First Issue Review – “Trust Fall” by Christopher Sebela

First Issue Review

Christopher Sebela is very quickly becoming one of my favourite comic book writers around, his work on Crowded (which you should go and read ASAP!) was unique, interesting, and powered by an amazing premise, and it’s great to see that his new project Trust Fall lives in that same arena. This first issue is ripe with surprises and intrigue, with an accompaniment of great-looking art by Chris Vision; who has a particularly real hand-drawn style, which is refreshing from the usual digital style that saturates the world of comic books.

The first issue introduces us to the main character, Ash Parsons, who is a somewhat unique individual in this world with an interesting quirk; she can teleport items and people at will, but not herself. This talent is nothing but valuable to her family, The Parsons, who are a group of criminals looking to achieve a higher status in life, and have ended up in control of Ash’s life because of it. The first issue revolves around the Parsons trying to get into Dead Flag – a much higher criminal organisation that’s shrouded in mystery but would clearly be a great thing for them, and it also revolves around Ash obsessing with the Wild — which is essentially the real world outside of her family. It’s an interesting plot that has a lot of potential, with an equally interesting myriad of lore powering it, but I will say that it is a bit chaotic at times. The art is so dynamic and the words are sometimes so cryptic that you have to really pay attention to gleam the information you need. Especially if you’re a casual comic reader, like myself.

Onto character though, the story follows Ash, who is your typical caged-bird trope, which is what makes her an interesting character. Her powers have been great for moving her family up to better ranks, but it has left Ash feeling trapped — she can’t even leave the house without someone coming to retrieve her, and she’s not allowed to know much about the outside world. What’s really interesting about her though is her inquisitive nature, she’s constantly asking questions about the Wild and there’s a really strong impression that the answers she’s getting have been manipulated by her family, to keep her in line. Trust Fall is all about Ash, who has more power than anyone else in her family, but is the one kept on a short leash. It’s going to be interesting following her character along for this one, and I can’t wait to see how she develops with the story, but I highly suspect that it will be about her breaking free and finding her own feet.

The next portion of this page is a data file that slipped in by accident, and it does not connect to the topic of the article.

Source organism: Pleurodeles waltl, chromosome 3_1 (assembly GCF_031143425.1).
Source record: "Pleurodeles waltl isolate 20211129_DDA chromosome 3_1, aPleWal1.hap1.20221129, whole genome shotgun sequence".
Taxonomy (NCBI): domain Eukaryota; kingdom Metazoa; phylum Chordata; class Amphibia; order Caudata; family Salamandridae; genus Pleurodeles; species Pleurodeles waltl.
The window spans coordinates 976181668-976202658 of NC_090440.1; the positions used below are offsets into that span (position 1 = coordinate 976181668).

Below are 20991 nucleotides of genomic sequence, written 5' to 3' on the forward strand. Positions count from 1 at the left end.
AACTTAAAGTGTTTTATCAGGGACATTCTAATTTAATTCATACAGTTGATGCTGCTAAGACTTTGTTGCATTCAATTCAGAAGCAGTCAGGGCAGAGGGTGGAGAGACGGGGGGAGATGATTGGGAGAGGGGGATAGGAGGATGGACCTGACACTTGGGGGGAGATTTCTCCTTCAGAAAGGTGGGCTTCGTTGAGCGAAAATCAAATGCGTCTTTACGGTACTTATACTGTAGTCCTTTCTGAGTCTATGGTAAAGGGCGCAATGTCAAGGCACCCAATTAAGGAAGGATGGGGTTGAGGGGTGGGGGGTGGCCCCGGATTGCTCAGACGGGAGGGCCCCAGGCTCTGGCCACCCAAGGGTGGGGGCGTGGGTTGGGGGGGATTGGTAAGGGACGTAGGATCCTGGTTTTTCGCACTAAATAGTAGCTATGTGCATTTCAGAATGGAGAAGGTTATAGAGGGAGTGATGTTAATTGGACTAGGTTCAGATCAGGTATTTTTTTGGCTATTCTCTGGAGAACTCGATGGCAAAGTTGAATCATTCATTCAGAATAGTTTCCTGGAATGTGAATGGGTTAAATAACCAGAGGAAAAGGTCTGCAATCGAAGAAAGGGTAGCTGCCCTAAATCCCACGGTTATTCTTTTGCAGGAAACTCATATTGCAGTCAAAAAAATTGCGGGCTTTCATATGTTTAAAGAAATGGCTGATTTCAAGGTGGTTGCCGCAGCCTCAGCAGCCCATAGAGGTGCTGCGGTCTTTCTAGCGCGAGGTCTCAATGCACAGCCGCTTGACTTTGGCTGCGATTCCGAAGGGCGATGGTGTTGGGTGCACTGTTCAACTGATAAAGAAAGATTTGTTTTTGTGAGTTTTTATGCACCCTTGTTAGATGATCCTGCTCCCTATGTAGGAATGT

The art style is fantastic and I could sing its praises all day. The designs of the characters are on point and unique, and the world around the characters looks so gritty and despondent but suitably mature. I will say this though, sometimes the art does feel like staring into oncoming headlights on a dark road — it is so dynamic that the panels don’t feel like they have any real borders, and you’ll find that words and actions go across multiple panels. Chaos. But good chaos. Don’t get me wrong, this is both great to see and very artistic, but it doesn’t make the comic a casual read, you have to pay attention to what’s going on, and often go back and clarify something you thought you knew as well.

To round it all off though, I’d highly recommend going out and getting the first issue of Trust Fall. If you’re a fan of a unique artistic style with a promising premise, chances are you’ll really enjoy this first issue. I know I did. It’s available right now on Comixology, and I’ll provide a link to that page below! Trust Fall is beautifully complex and chaotic; from the way the pages are presented, to how the characters act, to the backgrounds and dialogue and more, and I have no doubts that it will find its audience.


Thanks for reading guys!

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